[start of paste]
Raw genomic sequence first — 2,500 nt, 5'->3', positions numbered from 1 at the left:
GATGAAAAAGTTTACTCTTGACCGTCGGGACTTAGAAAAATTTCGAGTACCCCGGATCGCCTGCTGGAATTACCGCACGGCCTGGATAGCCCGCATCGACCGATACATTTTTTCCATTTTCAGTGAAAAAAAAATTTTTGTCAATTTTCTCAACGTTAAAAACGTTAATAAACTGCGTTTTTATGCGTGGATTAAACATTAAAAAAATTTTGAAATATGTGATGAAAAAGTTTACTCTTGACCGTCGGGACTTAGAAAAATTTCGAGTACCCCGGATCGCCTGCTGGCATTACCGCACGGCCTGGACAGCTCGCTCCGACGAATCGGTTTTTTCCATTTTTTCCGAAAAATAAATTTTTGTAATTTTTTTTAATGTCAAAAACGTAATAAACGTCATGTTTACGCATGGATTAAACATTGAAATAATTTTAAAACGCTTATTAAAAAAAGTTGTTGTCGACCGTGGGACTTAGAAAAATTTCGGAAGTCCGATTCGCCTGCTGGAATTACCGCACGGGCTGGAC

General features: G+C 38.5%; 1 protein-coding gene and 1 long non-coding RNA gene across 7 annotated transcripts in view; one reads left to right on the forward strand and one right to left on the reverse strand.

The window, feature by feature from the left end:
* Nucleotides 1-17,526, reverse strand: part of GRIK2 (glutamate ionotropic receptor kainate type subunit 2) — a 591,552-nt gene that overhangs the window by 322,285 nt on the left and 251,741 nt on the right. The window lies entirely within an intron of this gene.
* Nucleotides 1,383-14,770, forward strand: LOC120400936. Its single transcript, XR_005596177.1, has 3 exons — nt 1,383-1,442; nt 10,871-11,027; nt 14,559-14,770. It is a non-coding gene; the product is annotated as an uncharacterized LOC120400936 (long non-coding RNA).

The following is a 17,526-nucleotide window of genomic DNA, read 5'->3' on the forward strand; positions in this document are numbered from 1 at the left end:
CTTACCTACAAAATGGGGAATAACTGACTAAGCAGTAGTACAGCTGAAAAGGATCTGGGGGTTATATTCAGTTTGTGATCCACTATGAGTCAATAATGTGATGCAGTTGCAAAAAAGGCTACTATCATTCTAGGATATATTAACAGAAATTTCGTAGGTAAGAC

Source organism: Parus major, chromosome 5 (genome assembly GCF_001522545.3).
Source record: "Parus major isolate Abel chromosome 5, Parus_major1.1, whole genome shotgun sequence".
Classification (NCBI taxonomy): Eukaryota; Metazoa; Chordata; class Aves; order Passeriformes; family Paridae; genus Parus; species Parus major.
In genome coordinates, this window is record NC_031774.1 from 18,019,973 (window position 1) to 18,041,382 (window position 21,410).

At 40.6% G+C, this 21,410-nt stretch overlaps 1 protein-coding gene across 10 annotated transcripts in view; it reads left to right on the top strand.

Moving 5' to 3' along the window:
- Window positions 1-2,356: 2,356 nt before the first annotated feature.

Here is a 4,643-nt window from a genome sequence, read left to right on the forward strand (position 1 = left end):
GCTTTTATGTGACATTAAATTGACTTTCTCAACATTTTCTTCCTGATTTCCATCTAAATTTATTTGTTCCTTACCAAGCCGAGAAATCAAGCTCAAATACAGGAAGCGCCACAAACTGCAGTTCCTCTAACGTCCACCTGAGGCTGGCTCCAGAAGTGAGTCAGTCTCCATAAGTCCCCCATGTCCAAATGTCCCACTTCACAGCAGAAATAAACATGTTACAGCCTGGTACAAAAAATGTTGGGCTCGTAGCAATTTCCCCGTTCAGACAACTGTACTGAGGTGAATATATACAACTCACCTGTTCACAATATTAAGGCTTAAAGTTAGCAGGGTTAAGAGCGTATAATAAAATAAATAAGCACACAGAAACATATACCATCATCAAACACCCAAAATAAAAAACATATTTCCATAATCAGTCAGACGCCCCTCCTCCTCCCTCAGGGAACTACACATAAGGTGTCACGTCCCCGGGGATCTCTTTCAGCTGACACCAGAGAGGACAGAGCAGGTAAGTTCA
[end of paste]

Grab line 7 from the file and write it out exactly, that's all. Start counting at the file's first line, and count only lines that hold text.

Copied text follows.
The following is a 17,526-nucleotide window of genomic DNA, read 5'->3' on the forward strand; positions in this document are numbered from 1 at the left end: